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Your Cybersecurity is Made from Human Suffering

FEATURE / 12.04.17 / Pete Herzog

Welcome! You’re here because you know I say things that let you ridicule me to your coworkers or because you happen to have a morbid curiosity about human suffering. If it’s the second one, then please skip directly to the vile pictures at the end of the article to get your jollies.

Now I’ll say that really obvious thing that sets the tone for most of article up until I realize I’ve argued my way into a hole and change it as if I were only kidding. So here it is: defense is hard.

Yes, defense is hard, I’ve just said in my profound wisdom. I’m the first to say it too, in this article. But there’s a catch. And usually I’d save that for the end, but since you’re my friend and follow me on Twitter I’ll tell you early: the twist is that there’s no twist, defense is hard.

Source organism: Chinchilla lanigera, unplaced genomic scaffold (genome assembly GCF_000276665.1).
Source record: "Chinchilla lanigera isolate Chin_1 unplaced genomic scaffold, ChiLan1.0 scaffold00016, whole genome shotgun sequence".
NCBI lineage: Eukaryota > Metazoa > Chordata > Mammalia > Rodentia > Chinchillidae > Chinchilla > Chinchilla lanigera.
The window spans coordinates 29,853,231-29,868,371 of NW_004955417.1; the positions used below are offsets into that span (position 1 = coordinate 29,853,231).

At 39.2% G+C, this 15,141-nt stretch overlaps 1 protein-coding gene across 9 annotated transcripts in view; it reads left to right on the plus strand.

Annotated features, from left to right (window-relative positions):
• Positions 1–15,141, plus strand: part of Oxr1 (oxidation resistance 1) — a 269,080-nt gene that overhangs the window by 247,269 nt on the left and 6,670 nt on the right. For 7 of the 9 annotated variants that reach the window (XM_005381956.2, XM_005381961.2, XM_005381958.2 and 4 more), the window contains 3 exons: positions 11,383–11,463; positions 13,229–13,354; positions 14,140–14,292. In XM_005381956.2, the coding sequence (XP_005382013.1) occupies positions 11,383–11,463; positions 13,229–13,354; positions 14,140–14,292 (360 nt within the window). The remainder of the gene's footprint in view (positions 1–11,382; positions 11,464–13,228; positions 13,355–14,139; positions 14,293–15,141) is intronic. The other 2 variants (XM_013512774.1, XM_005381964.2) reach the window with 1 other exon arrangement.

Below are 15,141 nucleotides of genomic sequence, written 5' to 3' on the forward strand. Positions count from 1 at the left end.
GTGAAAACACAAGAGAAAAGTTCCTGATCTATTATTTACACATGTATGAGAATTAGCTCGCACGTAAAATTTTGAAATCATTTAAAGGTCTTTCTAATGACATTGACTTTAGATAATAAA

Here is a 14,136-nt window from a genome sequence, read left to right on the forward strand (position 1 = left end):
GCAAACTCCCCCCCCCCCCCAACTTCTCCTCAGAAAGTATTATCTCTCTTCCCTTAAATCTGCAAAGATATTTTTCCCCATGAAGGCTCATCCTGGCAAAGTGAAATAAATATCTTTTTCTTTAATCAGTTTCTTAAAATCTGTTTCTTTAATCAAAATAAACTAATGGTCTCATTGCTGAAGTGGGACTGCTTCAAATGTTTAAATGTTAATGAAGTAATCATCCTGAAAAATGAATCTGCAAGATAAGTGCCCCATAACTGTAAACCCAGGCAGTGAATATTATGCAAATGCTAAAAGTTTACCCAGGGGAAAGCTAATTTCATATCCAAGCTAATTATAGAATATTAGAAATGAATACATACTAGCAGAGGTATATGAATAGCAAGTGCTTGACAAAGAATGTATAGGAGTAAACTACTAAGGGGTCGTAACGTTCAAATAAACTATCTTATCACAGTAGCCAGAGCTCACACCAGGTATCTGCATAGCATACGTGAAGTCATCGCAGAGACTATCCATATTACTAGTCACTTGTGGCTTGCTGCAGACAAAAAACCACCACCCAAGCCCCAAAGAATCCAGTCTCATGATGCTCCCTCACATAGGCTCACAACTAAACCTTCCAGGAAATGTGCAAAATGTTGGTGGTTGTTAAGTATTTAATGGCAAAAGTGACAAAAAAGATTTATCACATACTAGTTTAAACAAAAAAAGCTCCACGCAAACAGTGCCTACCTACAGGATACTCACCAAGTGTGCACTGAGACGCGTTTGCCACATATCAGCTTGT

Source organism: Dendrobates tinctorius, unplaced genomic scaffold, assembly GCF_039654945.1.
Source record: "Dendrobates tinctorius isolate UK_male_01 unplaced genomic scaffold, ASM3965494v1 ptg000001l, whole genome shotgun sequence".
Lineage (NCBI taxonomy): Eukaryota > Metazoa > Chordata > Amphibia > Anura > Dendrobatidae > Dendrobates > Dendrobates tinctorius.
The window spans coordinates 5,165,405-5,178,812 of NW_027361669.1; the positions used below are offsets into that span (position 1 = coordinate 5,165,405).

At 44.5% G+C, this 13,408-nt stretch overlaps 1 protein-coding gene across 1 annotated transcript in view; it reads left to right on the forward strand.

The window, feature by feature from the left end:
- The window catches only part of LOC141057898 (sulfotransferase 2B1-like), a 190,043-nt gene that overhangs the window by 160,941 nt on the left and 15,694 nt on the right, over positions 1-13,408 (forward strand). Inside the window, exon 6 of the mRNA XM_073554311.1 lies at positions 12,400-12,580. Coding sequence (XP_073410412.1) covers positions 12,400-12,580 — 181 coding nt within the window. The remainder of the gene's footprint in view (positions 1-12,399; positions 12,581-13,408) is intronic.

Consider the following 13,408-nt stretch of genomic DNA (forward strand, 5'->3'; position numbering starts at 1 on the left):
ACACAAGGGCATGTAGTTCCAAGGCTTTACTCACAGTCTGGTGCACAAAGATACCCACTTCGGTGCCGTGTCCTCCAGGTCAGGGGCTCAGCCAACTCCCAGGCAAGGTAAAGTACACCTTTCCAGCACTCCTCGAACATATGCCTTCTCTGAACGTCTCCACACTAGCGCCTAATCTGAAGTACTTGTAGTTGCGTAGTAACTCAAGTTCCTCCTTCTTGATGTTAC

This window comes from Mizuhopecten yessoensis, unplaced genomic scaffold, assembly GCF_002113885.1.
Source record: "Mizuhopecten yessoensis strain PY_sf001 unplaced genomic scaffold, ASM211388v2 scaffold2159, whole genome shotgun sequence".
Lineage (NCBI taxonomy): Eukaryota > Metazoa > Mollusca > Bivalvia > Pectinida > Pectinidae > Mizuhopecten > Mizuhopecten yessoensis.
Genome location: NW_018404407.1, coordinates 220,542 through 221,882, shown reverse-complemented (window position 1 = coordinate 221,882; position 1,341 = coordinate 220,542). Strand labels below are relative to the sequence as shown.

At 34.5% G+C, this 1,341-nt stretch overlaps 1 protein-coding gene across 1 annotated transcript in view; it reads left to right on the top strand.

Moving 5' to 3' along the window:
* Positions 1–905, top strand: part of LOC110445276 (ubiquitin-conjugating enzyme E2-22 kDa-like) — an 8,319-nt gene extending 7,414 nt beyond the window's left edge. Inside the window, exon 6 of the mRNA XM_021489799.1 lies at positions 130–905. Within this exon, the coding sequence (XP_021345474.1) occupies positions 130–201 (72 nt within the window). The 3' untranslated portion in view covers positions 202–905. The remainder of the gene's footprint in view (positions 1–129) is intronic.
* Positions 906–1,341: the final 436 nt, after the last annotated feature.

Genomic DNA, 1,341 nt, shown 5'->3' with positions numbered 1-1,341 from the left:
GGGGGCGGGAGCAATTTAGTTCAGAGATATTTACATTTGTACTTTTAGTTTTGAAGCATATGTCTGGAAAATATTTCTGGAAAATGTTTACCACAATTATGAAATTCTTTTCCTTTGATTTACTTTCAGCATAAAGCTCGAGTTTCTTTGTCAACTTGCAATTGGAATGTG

The reason why defense is hard is because society frowns upon it. Yes, whenever we get “defensive” we are apparently such jerks that society wants us to feel bad about it. So, we spend a lot of our time trying to look like things don’t bother us.

Movies portray strong hero-types as those who remain cool and indifferent while being attacked, and then walk slowly away from explosions. They show tough, outdoorsy people like lumberjacks unblinkingly staring down bears, wolves, and raccoons with just a red, plaid shirt for protection.

So, while Hollywood teaches us all that not defending yourself is the way to show strength, the reality is that it’s just a way to show breachiness.

Furthermore, defense is hard because attacks seem really complicated and well planned, especially since attack research is constantly happening while the defense types may remain static for many years.

So if you’re standing in place and everything else is moving ahead, it will feel like you’re just falling backwards. Defenders will quickly feel overwhelmed and lost. When that happens, it’s a chore just to get out of bed, let alone go to work and fight a losing battle day after day.